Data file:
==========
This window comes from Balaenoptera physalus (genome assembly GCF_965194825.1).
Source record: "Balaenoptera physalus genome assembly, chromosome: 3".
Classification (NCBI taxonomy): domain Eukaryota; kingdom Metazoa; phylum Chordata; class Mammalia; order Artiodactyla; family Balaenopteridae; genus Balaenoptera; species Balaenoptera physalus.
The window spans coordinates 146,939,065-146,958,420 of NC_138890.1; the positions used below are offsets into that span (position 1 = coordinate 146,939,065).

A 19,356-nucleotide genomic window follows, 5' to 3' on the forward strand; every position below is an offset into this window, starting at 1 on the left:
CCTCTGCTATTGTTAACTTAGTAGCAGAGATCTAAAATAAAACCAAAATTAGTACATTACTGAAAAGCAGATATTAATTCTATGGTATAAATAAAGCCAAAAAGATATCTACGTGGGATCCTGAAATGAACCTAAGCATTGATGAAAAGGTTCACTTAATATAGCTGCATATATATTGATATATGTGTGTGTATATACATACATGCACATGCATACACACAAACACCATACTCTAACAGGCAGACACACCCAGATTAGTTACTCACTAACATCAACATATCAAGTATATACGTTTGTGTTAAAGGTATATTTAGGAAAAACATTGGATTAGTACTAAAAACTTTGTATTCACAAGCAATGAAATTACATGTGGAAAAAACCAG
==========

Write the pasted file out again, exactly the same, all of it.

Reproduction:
This window comes from Balaenoptera physalus (genome assembly GCF_965194825.1).
Source record: "Balaenoptera physalus genome assembly, chromosome: 3".
Classification (NCBI taxonomy): domain Eukaryota; kingdom Metazoa; phylum Chordata; class Mammalia; order Artiodactyla; family Balaenopteridae; genus Balaenoptera; species Balaenoptera physalus.
The window spans coordinates 146,939,065-146,958,420 of NC_138890.1; the positions used below are offsets into that span (position 1 = coordinate 146,939,065).

A 19,356-nucleotide genomic window follows, 5' to 3' on the forward strand; every position below is an offset into this window, starting at 1 on the left:
CCTCTGCTATTGTTAACTTAGTAGCAGAGATCTAAAATAAAACCAAAATTAGTACATTACTGAAAAGCAGATATTAATTCTATGGTATAAATAAAGCCAAAAAGATATCTACGTGGGATCCTGAAATGAACCTAAGCATTGATGAAAAGGTTCACTTAATATAGCTGCATATATATTGATATATGTGTGTGTATATACATACATGCACATGCATACACACAAACACCATACTCTAACAGGCAGACACACCCAGATTAGTTACTCACTAACATCAACATATCAAGTATATACGTTTGTGTTAAAGGTATATTTAGGAAAAACATTGGATTAGTACTAAAAACTTTGTATTCACAAGCAATGAAATTACATGTGGAAAAAACCAG